Author: James DuCanto, MD
It is a tenet of the scientific method to make systematic observations and measurements, and to experiment for the purpose of testing a hypothesis, leading to the modification or complete refutation of that hypothesis. In this case, a bunch of guys got together on a Sunday to chew up some food and mix it with beer and vinegar in order to provide a simulation of possibly one of the most daunting scenarios in prehospital airway management—the occurrence of solid food regurgitation, which completely occludes the patient’s airway.
Thankfully, events such as this are rare in prehospital medicine; however, as I have traveled to share the SALAD (for Suction-Assisted Laryngoscopy and Airway Decontamination) simulator with several midwestern prehospital organizations, the stories of impossibly contaminated airways encountered in the field inevitably emerge—skilled advanced life support paramedics are confronted with copious amounts of solid food regurgitation during treatment of out-of-hospital cardiac arrest and find themselves unable to adequately manage the airway, leading to a failure to rescue in these cases. It may sound provocative for me to say that if a patient experiences massive regurgitation of solid food contents during resuscitation, the result of that resuscitative effort will likely be a failure to rescue, but my limited exposure to this phenomenon suggests that this is true. This represents a new horizon for the SALAD simulation, and at this point, we have more questions than answers.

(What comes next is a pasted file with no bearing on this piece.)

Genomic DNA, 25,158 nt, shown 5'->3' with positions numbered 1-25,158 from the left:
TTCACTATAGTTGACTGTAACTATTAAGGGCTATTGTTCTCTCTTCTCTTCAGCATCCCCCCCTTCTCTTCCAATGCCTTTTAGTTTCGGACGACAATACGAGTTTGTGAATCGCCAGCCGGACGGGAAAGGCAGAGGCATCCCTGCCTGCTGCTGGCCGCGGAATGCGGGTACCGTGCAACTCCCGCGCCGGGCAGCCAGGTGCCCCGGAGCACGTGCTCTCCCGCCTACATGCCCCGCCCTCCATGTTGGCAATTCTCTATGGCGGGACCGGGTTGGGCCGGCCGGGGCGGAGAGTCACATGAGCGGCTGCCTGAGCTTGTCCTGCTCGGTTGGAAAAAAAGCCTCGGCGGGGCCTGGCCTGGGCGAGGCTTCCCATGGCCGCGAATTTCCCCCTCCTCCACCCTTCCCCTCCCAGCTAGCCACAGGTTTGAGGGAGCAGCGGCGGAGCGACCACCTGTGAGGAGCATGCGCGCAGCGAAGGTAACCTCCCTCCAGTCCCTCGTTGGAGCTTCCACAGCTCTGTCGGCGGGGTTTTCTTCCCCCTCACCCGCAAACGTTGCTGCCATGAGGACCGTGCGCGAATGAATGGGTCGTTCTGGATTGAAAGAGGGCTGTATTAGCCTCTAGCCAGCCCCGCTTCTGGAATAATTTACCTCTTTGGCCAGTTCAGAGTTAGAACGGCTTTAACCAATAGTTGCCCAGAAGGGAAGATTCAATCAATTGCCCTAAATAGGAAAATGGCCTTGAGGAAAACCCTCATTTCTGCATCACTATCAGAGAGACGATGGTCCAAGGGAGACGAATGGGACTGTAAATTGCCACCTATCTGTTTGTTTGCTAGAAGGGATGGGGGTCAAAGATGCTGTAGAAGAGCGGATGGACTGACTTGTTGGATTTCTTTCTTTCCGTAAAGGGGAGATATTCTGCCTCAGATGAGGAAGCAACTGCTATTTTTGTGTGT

We learned many things during that simulation; most importantly, that in cases of extreme solid food regurgitation, the most important strategy is to scoop out enough solid food to intubate over the top of a thickly caked “carpet” of the contaminant, or conversely, to recognize when this decontamination maneuver is not going to be effective and to resort to front-of-neck access. The combination of Angus steak, cornbread stuffing and bow tie pasta mixed with a thin liquid really caught our imagination, as I hope it will yours. A more simple method of reproducing this simulation is to utilize Jello brand gelatin as the airway contaminant. (It smells better too!)